Welcome Rosh Chodesh with appetizing round foods

Sign up for Weekday J and get the latest on what's happening in the Jewish Bay Area.

The Jewish calendar is based on the cycles of the moon. As each new moon appears as a slim crescent every 29 to 30 days, Rosh Chodesh — or the head of the month — arrives.

Rosh Chodesh is also called the "Little New Year," sort of a small Rosh Hashanah with lots of celebrating and feasting each month.

While my children get to celebrate each Rosh Chodesh with music, dancing, doughnuts or bagels at their respective Jewish day schools, most people rarely have a chance to observe this cyclical event with any fanfare.

I thought it might be nice to find some ways to celebrate this monthly occurrence at home. A brunch, if the holiday falls on Shabbat or Sunday, or a quick-fix dinner for just your family or friends is a nice way to make the day special.

Rosh Chodesh foods are traditionally round to reflect the shape of the moon. Two of the recipes below qualify, with tomatoes and portobello mushroom caps. The tabouli recipe could count because it uses oranges, but I really included it because of its fresh and healthy ingredients.

In addition to special foods, there are other ways to enhance your Rosh Chodesh celebrations:

* Check out the Native American names for the moons and talk about the significance of each new moon to them.

* Have your children make placemats or use a white paper tablecloth and have them draw pictures about each the new moon right on the cloth.

* Discuss what each of the new moons meant to our farming ancestors in terms of their lives and activities.


12 medium or large tomatoes

1/4 cup freshly squeezed lemon juice

salt and pepper to taste

1/3 cup olive oil

2 onions chopped

1/2 cup currants, soaked in hot water and drained well

1/2 cup pine nuts (optional)

2 Tbs. fresh dill

2 Tbs. minced parsley

1/4 tsp. allspice

1/4 tsp. paprika

2 Tbs. lemon juice

1 cup cooked white rice or aromatic rice such as basmati or jasmine

1/4 cup dry white wine

1/4 cup water

additional 1/4 cup olive oil

Slice off the tops of the tomatoes, scoop out the pulp and seeds. Sprinkle the insides with 1/4 cup of lemon juice and salt. Invert onto a paper towel and let drain.

Heat 1/3 cup (minus 1 Tbs.) oil and sauté onions until golden. Add the well-drained currants, pine nuts, dill, parsley and seasonings. Stir for about two minutes. Add the 2 Tbs. lemon juice and stir. Add the rice and blend well. Fill the tomatoes.

Grease a baking dish with 1 Tbs. of the oil and place the tomatoes to fit snugly in the dish. Mix the wine, water and 1/4 cup oil and drizzle over the tomatoes. Bake at 375 degrees for about 25 minutes. Cool slightly or serve at room temperature.

This recipe can be made a day ahead. Remove from the refrigerator and bring to room temperature before serving.

— Adapted from "From Soup to Nosh" by the Solomon Schechter Day School of Greater Boston.


1-1/4 cups water

1 cup bulgur wheat

1/2 cup tightly packed, minced fresh parsley

1 Tbs. olive oil

1 tsp. freshly squeezed lemon juice

2 tsp. orange juice

2 or 3 scallions, minced, white part only

1-1/2 Tbs. toasted sesame seeds*

1 Tbs. grated orange zest

Bring the water to a boil in a medium saucepan. Stir in the bulgur and let the water return to a boil. Cover and remove from the heat.

Let the bulgur sit covered, for about 30 minutes. Pour through a strainer and press out the excess water. Transfer to a pretty serving bowl and add the rest of the ingredients.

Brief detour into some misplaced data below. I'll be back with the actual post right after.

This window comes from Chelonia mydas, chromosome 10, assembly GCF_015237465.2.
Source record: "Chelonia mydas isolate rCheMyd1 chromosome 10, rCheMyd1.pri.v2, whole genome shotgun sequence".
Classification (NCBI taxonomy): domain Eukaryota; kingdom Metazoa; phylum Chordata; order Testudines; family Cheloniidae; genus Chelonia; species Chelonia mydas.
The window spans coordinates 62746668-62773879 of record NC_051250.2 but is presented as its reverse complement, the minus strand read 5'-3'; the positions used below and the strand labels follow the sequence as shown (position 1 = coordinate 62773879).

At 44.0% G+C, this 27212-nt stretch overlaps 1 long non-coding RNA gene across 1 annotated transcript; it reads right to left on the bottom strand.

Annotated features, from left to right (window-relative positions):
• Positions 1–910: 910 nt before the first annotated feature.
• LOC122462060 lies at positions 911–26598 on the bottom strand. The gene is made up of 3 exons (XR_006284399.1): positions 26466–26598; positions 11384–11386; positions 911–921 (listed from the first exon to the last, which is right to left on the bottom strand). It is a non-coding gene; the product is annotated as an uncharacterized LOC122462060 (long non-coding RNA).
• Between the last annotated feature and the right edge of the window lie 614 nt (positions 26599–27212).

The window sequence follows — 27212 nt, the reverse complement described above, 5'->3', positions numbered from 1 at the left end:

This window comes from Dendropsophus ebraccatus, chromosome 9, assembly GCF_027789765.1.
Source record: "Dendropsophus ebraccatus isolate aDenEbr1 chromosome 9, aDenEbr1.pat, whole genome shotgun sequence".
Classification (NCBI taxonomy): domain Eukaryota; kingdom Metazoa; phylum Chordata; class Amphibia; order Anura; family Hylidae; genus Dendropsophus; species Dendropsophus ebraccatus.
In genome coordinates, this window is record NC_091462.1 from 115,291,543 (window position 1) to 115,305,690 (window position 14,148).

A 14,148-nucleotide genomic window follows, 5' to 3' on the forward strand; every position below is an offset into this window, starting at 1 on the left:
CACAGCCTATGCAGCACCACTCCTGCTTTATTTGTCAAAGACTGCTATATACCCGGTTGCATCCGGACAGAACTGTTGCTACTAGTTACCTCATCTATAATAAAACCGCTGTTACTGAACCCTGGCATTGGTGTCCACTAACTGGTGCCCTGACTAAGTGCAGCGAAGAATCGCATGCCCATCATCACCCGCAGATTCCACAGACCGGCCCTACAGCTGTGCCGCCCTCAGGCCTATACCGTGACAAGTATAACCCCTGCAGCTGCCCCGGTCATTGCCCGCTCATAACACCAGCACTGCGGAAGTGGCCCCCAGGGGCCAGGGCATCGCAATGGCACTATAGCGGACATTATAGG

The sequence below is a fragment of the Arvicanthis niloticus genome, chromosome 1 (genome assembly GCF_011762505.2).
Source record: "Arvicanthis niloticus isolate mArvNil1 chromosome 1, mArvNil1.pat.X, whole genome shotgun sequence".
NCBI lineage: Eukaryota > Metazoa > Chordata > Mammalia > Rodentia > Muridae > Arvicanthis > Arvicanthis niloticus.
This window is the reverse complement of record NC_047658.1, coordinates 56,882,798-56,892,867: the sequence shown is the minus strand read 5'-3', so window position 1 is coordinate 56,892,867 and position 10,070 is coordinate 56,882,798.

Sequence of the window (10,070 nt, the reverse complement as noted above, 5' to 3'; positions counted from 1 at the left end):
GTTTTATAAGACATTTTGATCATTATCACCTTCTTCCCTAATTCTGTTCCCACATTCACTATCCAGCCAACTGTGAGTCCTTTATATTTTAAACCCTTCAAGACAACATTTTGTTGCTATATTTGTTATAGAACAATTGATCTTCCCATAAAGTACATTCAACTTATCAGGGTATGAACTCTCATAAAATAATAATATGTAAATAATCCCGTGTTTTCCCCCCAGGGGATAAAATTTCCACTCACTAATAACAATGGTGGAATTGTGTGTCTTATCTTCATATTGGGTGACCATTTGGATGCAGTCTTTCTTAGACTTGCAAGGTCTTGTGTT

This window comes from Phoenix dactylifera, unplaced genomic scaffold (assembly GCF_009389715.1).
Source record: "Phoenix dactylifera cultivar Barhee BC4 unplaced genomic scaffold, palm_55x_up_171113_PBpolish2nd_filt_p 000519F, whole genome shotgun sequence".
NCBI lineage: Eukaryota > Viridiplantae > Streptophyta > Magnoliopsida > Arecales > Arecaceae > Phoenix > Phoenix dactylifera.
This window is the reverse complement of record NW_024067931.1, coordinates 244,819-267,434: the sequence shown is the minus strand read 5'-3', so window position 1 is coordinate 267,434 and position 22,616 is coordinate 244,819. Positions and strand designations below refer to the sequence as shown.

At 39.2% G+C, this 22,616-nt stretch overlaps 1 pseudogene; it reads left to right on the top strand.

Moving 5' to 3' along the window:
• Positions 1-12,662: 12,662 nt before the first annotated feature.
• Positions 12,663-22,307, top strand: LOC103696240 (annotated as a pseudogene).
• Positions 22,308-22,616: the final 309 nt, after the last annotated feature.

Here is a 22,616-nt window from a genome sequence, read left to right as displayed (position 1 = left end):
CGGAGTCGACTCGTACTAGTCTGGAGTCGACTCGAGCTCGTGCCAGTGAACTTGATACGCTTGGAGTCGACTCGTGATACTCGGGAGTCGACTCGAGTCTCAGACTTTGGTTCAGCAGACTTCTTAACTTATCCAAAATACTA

Toss well and serve chilled or at room temperature.

*If you cannot find sesame seeds that are already toasted, toast them by spreading them over a cookie sheet and baking them in a 350-degree oven for about 3 minutes. Watch closely to make sure they do not burn. Cool and pour into the tabouli.


6 Tbs. olive oil

6 to 8 Tbs. balsamic vinegar

4 scallions, minced (including green part)

4 shallots, minced

2 Tbs. minced fresh basil or 2 tsp. dried basil

2 Tbs. minced fresh oregano or 2 tsp. dried oregano

2 cloves garlic, minced

8 portobello mushroom caps (about 3 inches in diameter) wiped clean and cut vertically into thick slices

4 to 5 cups mixed salad greens such as mesclun mix or baby greens mixture. You can also use baby spinach leaves.

freshly grated parmesan cheese (optional)

In a glass bowl, mix the oil, vinegar, oregano, basil, garlic, shallots and scallions. Whisk well to mix. Remove about one-third of the marinade for later use.

Add the mushroom slices to the remaining sauce and stir well to thoroughly coat them. Cover with plastic wrap and refrigerate for three to six hours (or longer), stirring occasionally.

Heat the broiler. Lay the mushrooms on a cookie sheet or baking dish and drizzle with a tiny amount of the marinade. Place the tray about 2 inches from the heat, if possible. If the heat source is farther away, you will need to broil for a few minutes longer. Broil for about 3 to 4 minutes. Turn the mushrooms and broil them for another four minutes. Cooking time depends on the temperature of your broiler. Watch carefully.

Heat the remaining marinade to just boiling. Remove from heat and cool. Drizzle over the greens and mushrooms.

The mushrooms can also be grilled on an outdoor barbecue. Cook on a hot grill for about 6 minutes. Turn the mushrooms and cook for another 3 minutes. Watch carefully to make sure they don't burn.

To serve, distribute the greens evenly on individual serving plates. Place several broiled mushrooms on top and cover with freshly grated parmesan cheese. Or place all the greens on a large platter, cover with the mushrooms and then with the cheese. Drizzle the sauce over the greens and mushrooms.

This recipe can be done in the morning and left to marinate while you are at work. Broil when you get home.